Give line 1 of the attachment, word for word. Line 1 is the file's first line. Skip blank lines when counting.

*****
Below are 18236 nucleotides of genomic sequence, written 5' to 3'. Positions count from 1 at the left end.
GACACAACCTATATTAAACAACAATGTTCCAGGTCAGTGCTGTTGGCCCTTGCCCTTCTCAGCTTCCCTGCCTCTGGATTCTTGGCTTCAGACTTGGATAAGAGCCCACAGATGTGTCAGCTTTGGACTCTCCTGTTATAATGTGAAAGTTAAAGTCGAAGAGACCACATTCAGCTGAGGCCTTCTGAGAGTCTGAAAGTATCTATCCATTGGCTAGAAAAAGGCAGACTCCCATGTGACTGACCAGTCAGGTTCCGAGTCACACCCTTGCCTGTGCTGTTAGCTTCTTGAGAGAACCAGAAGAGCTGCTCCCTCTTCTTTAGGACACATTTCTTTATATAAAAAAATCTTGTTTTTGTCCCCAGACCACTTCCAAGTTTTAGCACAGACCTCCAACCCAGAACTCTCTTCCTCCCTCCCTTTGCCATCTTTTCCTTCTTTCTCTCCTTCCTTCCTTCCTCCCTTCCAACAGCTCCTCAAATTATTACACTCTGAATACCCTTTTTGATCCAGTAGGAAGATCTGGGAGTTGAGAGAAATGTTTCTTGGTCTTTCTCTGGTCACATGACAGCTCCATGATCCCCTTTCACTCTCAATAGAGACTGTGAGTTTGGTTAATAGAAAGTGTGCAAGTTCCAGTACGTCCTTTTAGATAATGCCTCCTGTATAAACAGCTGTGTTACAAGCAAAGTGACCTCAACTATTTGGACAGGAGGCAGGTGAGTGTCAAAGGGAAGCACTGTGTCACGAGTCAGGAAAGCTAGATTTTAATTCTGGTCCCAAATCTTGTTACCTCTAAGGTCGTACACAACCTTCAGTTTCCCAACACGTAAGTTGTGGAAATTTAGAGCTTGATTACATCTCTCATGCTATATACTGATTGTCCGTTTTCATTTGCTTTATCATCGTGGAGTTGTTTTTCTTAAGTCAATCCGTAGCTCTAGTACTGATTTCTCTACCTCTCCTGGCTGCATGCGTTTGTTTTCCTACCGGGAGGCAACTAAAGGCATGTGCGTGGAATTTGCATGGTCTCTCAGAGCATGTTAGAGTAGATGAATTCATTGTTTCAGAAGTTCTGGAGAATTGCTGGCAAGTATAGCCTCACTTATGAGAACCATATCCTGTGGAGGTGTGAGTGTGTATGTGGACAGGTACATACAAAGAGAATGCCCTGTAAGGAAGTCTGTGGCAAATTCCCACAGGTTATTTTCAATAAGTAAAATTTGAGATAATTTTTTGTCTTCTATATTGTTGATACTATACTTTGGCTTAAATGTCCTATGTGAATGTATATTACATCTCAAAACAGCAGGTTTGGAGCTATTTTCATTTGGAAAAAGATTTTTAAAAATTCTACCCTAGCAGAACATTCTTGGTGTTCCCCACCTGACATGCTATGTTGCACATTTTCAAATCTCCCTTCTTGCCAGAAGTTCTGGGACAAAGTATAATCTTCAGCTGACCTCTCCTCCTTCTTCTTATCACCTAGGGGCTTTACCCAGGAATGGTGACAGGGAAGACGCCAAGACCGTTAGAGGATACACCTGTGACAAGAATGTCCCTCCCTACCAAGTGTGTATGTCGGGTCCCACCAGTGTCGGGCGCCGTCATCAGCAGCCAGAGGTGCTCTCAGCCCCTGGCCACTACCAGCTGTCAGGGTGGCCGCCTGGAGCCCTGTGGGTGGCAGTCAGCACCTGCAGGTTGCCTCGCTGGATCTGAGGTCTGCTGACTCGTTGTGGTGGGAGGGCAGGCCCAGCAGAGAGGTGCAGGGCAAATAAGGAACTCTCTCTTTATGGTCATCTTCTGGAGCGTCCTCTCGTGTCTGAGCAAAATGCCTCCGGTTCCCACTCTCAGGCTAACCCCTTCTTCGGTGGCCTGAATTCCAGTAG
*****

Below are 18236 nucleotides of genomic sequence, written 5' to 3'. Positions count from 1 at the left end.